I wondered what he and his friends do all day? Totti explained they generally slept in the trees for a large part of the day. He prefers the views from the high canopy where he finds some of his favorite fruits. His favorite? “Figs are good and I never tire of them,” he responds. So is that figs and leaves I see raining from the trees?
“Well, no, not all the time. I would suggest you not stand under the brown or wet stuff raining down,” he replies with an impish grin.
At 23, Totti is young for a chimp. He is tall and very strong, probably weighing as much as 170 lbs. Many chimps in the wild, especially here at Kibale, will live 50-55 years or more. There are many chimp families who live in this huge forest but only 130 chimpanzees have been socialized to accept visitors in their presence. Totti doesn’t mind the disturbance. In fact, he finds it amusing to watch the upright man struggle and stumble over the roots and through the vines of his forest. Chimps and other forest neighbors, like the elephant, try to create easier paths for us but it seems we humans are just too clumsy to glide through thick forest. Even the youngest baby chimp can get around the treetops with ease. If they must come to ground to scoot to a favorite spot or meet friends, his chimp buddies easily leap and run through the brush.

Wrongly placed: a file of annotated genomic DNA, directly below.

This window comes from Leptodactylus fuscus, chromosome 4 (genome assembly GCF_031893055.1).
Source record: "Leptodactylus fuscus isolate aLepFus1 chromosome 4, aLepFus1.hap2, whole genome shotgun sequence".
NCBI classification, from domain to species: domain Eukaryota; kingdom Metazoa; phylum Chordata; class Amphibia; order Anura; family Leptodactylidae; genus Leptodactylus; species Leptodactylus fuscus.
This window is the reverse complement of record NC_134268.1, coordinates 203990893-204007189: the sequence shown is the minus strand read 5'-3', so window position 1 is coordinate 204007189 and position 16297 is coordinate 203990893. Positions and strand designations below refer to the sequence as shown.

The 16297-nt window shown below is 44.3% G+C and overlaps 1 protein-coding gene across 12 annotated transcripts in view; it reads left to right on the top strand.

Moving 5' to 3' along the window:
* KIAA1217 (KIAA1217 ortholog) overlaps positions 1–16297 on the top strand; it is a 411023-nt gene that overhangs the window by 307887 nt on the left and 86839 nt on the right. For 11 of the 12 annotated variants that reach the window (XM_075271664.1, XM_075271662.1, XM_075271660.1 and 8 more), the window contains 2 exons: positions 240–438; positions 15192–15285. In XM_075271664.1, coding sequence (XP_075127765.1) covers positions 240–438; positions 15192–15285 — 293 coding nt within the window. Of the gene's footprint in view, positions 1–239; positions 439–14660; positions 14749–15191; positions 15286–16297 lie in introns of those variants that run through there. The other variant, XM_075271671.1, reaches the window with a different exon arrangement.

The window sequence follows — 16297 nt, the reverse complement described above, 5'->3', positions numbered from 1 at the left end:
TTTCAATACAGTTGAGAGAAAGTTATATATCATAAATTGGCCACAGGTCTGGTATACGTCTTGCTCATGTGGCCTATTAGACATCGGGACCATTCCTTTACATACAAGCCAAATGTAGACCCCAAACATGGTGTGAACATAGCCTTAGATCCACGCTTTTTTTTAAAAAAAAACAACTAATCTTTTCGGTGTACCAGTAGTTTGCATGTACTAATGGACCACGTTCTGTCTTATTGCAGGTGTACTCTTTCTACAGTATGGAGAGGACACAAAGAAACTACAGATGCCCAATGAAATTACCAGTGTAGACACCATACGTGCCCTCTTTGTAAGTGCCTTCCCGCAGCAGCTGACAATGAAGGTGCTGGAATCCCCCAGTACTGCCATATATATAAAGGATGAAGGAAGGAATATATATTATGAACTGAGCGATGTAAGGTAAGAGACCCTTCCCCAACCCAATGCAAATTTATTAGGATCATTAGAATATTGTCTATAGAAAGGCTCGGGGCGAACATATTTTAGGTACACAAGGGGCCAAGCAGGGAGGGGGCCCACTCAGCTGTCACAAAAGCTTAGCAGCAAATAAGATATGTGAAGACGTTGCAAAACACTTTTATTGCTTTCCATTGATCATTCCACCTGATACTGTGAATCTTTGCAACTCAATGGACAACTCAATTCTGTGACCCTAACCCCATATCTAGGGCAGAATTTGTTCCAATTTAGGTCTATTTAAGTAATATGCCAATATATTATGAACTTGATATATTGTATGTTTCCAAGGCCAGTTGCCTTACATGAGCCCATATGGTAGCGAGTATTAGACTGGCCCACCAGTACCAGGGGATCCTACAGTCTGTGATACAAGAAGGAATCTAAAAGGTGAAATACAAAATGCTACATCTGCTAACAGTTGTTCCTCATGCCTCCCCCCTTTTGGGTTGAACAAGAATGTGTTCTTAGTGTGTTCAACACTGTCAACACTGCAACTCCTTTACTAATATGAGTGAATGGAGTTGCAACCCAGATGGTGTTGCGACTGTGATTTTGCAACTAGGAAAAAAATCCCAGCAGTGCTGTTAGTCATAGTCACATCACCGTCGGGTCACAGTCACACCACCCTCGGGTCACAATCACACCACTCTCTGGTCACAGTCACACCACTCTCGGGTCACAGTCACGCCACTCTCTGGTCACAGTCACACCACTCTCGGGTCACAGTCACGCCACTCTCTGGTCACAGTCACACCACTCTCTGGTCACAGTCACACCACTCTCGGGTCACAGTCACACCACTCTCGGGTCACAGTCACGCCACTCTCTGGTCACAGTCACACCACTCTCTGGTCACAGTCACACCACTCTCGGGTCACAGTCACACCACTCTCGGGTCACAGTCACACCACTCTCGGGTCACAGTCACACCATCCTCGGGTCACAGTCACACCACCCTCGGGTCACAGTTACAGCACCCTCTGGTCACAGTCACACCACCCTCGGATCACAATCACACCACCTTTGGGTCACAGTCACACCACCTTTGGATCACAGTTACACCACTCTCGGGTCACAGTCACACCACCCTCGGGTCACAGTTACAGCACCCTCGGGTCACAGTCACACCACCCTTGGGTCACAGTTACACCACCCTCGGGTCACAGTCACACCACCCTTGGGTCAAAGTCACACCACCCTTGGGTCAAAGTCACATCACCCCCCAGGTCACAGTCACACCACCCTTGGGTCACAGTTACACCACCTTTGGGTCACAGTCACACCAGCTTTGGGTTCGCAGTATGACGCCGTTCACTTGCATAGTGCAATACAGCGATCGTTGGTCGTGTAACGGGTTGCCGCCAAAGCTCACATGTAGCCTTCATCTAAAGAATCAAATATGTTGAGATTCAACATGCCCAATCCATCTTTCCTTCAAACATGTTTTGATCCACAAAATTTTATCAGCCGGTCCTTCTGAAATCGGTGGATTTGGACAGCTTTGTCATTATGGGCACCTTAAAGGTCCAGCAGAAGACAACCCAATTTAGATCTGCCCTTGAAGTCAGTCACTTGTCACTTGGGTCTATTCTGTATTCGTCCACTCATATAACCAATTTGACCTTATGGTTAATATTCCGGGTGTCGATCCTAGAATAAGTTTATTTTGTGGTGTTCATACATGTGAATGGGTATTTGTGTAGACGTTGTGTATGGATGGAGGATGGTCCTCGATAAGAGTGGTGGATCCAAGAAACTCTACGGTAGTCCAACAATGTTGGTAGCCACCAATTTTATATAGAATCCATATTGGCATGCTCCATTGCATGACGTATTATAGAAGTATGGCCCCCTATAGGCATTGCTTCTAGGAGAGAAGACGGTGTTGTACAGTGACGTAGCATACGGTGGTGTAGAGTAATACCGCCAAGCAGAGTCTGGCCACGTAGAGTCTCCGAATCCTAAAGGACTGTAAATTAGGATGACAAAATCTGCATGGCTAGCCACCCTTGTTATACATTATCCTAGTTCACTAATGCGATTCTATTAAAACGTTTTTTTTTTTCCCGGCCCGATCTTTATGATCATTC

Totti hears a hooting call from the other side of the forest. It is time to congregate elsewhere. He hesitates, not only because he is the up-and-coming bigshot and doesn’t want to appear too eager, but also because it is cool and relaxing stretched out on the leaves and contemplating the clouds above. He enjoys watching Homo sapiens and learning their behaviors.
He notes that our guide carries a firing stick and doesn’t like it. Totti realizes it is for scaring off elephants, and that is okay as he is not partial to elephants. However, he does not want the guns fired in his forest. It scares the young chimps.
I mention what a wonderful umbrella the canopy makes. Uluru explains that the canopy is good but does not stop all the wet stuff. He doesn’t like wet and when it rains he and his friends stay in the trees. “I don’t like getting my feet wet,” he explains.
It is time to ask about the rumors that chimps are cranky and aggressive. Totti and Uluru both are quick to deny this. True, they don’t like us too close, keeping at least 100′ away. He grunts that distance is not because we smell but because they don’t want our colds and other illnesses. We do share 98.8% of our genetic makeup so I guess he’s right.
Explains Totti, “Just because we run by on the trail or ignore you doesn’t mean we are cranky. We are just in a hurry. As long as you step out of the way all is well. After all, it is our forest.”
It’s time to leave. Totti has been friendly and interested in his Homo sapien cousins and, and vice versa. He is a handsome chimp, destined for great things. I wish him and his family well.
Leaving Kibale Forest for my own luxury nest at Ndali Lodge, I admit this has been a wonderful close encounter of a chimp kind.